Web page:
OVER 100 YEARS OF SHARKS CIRCLING
Founded in 1861, we’re the oldest rugby union club in the Premiership, steeped in history. Born in Manchester and proud of our roots, we’re the elite sports team every northerner can get behind. No matter whether you’re red or blue (or claret…or white…) we’re all Sharks.
Playing top-flight rugby in the Gallagher Premiership, going head-to-head in Europe for the Champions Cup, and our emerging Sharks Women competing in the Allianz Premier 15s. Showing our teeth to fight for position and silverware.
Sale FC was founded by a group of enthusiastic sportsmen, mainly based at Sale Cricket Club, who still play at Dane Road. The date of formation, proudly displayed on the Sharks’ playing kit, makes the FC one of the oldest-established clubs in England. In those early days, rules were deemed unnecessary but if demanded were usually made up ‘on the spot’. As the game evolved, ten rules were stipulated and recorded in an 1865 Minute Book, a treasured possession at the Sale club and thought to be the World’s oldest existing rugby rule book.
Harry ‘Pat’ Davies was Sale’s first international player, appearing in just one game at flanker, an 8-6 triumph for England v. Ireland at Twickenham on February 12th. During the Thirties, the club fielded an all-international three quarter line, comprising Hal Sever (England), Claude Davey, Wilf Wooller (both Wales) and Scotland’s Ken Fyffe. Sale players awarded international caps have been in abundance from the Sixties to the present day.
Success in the prestigious Middlesex Sevens at Twickenham, featuring many of that Thirties’ line up, brought the name of Sale into national notice. They were recognised as the ‘Northern Force’ when many in London SW 19 may well have believed that everyone the ‘other’ side of the Watford Gap played the 13-man rugby code.
Sale FC were promoted from Courage League Division 2 into English rugby’s top flight, where the Sale name has remained ever since. Initially, the club went semi-professional, and under the guidance of Paul Turner and John Mitchell, onfield exploits showed marked improvement and excitement, leading to a national final in the club’s 133rd year. European Rugby was in its infancy from 1996, too. Times were changing.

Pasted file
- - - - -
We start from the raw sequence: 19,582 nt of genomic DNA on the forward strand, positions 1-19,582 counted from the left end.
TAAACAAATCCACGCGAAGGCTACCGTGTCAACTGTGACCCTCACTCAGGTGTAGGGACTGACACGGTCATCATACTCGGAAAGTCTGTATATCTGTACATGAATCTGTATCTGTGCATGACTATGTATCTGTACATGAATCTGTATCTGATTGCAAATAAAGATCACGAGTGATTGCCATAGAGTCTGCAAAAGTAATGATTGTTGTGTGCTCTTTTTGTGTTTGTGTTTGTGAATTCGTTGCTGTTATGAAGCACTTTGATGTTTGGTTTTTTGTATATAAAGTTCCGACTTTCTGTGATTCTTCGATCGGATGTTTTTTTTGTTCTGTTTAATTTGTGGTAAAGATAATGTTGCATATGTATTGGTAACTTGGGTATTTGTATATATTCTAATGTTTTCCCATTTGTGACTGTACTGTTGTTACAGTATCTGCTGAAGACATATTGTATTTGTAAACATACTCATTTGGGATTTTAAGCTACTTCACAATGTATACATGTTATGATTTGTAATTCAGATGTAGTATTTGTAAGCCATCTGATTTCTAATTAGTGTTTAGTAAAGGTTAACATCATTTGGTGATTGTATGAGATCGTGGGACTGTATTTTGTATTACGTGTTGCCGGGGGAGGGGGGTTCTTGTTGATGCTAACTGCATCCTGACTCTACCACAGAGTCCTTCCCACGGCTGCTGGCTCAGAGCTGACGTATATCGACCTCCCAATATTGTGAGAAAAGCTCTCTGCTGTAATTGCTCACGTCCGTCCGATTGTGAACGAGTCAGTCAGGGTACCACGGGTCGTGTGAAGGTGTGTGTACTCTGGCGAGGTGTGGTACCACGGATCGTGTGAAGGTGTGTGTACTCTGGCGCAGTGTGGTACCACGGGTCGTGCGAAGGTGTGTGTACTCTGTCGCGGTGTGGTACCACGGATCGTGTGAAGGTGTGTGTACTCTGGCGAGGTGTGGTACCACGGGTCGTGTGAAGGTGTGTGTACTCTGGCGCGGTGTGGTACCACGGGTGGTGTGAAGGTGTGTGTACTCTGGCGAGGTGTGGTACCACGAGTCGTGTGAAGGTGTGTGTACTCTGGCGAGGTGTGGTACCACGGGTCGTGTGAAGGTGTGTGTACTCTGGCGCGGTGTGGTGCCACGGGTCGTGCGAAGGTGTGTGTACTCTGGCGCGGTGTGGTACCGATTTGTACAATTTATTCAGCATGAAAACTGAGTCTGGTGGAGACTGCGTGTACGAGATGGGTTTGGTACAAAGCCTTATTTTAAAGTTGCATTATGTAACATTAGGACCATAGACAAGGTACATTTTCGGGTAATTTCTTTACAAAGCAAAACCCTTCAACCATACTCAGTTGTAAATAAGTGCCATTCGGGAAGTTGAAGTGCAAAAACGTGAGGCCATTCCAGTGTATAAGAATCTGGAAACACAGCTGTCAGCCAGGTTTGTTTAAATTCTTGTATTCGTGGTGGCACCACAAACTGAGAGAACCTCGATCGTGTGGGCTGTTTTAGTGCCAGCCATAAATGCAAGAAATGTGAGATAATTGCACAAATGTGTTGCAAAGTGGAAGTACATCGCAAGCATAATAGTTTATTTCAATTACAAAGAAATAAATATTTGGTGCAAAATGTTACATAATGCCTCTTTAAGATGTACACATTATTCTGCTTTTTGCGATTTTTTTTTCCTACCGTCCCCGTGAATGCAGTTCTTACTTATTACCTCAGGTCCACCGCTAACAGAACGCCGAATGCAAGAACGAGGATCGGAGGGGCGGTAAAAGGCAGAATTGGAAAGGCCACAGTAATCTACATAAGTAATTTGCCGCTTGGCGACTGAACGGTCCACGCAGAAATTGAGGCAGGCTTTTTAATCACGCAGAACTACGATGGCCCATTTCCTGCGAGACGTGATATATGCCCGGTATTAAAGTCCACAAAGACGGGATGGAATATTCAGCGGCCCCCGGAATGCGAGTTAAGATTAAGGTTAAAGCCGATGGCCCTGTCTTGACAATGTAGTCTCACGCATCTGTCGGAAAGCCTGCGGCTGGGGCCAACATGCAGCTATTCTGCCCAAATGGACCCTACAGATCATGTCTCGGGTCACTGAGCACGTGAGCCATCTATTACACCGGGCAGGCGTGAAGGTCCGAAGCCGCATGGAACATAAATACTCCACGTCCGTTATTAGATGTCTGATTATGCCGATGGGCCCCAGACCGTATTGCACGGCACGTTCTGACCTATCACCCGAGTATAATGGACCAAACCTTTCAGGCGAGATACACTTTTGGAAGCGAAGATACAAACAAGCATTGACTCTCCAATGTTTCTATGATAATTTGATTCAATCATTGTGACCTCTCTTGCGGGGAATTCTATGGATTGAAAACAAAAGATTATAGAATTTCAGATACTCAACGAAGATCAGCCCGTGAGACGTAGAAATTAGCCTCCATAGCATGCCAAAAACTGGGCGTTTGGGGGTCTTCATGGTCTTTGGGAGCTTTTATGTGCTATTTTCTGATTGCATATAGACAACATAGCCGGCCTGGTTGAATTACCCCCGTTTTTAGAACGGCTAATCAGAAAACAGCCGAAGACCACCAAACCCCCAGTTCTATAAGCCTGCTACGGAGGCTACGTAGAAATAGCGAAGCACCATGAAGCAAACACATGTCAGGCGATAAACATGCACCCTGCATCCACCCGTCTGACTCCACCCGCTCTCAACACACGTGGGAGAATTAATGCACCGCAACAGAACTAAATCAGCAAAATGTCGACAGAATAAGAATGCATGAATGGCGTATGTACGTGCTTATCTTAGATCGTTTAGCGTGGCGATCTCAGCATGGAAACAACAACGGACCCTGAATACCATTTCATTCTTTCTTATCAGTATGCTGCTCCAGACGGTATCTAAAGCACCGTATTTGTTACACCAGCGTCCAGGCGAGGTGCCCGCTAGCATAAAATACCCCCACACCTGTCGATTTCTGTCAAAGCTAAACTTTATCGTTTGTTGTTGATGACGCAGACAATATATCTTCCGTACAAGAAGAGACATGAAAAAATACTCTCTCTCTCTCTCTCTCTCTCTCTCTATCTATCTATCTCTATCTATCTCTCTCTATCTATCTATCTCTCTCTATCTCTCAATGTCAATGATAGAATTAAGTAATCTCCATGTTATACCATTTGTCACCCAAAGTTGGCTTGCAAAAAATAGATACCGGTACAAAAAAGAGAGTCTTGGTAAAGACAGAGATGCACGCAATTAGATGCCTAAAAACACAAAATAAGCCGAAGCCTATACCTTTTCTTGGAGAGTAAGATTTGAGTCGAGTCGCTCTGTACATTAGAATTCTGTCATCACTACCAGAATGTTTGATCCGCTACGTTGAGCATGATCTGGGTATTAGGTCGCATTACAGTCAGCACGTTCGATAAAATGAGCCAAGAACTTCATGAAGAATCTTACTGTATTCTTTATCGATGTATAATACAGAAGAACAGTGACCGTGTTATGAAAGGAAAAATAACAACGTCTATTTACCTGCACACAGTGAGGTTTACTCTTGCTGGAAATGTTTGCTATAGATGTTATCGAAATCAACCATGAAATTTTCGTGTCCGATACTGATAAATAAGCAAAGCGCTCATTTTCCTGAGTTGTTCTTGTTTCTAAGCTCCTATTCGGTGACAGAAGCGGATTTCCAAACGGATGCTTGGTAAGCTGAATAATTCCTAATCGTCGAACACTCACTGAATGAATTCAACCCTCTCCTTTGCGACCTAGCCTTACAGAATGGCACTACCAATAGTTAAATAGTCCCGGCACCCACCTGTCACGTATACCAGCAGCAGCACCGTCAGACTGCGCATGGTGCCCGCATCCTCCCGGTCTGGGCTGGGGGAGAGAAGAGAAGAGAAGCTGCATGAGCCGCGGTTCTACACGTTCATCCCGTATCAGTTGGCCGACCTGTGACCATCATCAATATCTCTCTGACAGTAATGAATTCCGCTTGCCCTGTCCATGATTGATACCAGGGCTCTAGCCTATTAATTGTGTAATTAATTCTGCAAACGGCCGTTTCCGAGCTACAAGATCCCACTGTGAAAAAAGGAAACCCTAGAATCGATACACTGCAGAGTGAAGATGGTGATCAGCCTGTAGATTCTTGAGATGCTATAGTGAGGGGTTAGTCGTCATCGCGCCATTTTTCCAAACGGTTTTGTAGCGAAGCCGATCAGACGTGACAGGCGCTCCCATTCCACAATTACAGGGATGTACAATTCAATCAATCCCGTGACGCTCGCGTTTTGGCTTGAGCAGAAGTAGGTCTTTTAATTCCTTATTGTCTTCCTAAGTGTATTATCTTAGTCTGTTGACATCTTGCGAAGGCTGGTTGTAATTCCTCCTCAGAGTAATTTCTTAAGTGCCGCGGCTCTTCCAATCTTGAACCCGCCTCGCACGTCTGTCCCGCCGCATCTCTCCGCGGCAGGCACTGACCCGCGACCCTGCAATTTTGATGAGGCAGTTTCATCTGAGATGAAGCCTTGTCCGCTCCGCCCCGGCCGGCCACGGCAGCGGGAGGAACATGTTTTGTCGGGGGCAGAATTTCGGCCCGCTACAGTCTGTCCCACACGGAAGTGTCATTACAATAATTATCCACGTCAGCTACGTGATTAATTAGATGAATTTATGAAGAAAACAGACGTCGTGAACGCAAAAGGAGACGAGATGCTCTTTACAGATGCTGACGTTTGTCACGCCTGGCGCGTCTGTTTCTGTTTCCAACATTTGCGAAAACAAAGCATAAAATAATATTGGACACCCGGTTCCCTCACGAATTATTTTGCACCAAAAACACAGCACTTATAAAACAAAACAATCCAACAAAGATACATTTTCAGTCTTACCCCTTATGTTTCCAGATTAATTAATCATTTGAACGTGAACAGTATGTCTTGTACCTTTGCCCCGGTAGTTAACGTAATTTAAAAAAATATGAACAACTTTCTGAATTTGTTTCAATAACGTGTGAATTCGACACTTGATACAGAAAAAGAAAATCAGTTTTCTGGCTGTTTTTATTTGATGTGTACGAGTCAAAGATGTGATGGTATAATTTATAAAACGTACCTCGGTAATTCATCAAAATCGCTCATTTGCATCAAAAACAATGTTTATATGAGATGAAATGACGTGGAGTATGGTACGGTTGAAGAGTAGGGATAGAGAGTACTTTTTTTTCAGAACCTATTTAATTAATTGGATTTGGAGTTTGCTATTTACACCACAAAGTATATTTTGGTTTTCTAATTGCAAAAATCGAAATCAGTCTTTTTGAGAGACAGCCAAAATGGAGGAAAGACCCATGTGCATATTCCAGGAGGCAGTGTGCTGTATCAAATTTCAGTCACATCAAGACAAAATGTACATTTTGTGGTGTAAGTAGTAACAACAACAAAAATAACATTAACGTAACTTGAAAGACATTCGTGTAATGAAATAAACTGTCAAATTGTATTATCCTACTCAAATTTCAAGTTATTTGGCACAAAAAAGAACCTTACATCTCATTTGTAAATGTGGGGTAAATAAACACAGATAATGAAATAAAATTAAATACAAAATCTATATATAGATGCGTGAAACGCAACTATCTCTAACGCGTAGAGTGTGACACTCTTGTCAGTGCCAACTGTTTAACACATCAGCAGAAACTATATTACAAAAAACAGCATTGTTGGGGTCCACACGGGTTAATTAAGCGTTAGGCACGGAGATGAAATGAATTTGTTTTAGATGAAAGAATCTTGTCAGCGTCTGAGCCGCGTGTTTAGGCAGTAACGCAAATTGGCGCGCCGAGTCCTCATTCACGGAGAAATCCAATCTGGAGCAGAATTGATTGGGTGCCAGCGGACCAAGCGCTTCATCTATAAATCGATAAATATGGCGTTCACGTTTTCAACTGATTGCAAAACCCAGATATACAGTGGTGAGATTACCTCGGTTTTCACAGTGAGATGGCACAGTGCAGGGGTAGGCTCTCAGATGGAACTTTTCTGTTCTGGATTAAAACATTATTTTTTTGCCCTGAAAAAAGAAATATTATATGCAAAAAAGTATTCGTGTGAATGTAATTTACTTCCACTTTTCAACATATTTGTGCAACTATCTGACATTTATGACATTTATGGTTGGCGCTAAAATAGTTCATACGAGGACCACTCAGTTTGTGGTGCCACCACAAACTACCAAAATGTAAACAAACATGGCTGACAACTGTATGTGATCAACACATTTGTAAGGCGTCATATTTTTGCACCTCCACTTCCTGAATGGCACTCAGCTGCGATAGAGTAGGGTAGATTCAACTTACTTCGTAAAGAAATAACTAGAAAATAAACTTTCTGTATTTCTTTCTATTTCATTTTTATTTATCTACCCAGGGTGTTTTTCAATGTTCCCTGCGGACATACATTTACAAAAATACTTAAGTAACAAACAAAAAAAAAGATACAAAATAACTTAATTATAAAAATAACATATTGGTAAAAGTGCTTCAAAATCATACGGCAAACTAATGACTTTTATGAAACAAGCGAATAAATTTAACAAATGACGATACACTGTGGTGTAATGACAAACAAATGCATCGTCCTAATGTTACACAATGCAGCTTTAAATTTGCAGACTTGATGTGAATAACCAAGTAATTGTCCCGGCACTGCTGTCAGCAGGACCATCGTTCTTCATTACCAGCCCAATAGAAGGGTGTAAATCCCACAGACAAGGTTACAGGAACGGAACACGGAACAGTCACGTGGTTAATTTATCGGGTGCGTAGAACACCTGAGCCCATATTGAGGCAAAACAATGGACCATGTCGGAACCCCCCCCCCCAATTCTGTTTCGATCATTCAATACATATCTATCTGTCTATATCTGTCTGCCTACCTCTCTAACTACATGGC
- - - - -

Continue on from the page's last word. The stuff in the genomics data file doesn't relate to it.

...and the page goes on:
The club had long been trying to make their mark in the RFU National Club Knockout competition. The highlight of the 1996-7 season came on Easter Saturday, when the aristocratic Harlequins side, England captain Will Carling and all, were defeated 26-16. So it was a Twickenham appearance for the North Westerners, but on a drizzly day, with a reported 20,000 fans at HQ from the ‘small town in Cheshire’, the tries dried up and the Leicester machine took the spoils 9-3.
Some clubs changed their names, others didn’t. Bath, Gloucester, London Irish and Saracens remained, but Bristol Shoguns, NEC Harlequins, Leicester Tigers, Northampton Saints, Newcastle Falcons and Sale Sharks added to their titles. Wasps came from London, and Blues from Bedford. The top professional side have been Sharks ever since. Sale FC revived in spectacular fashion, rising to the higher reaches of National One during season 2021-22.
James Wade ran the club’s development side, Sale Jets as Academy Manager until 2010. It’s believed that the Sharks/Jets names derive from West Side Story. The Academy has continually broadened, in line with Player Pathway and Development Player Programmes. For many years, Ray Unsworth and Brendan Thomas were in charge, but currently Fergus Mulchrone, Gareth Harris, Johnny Leota, Neil Briggs, Andrew Jibson, Warren Spragg, Noel Speed and Andy Groves hold roles and are in full contact with Schools, Clubs and Myerscough College.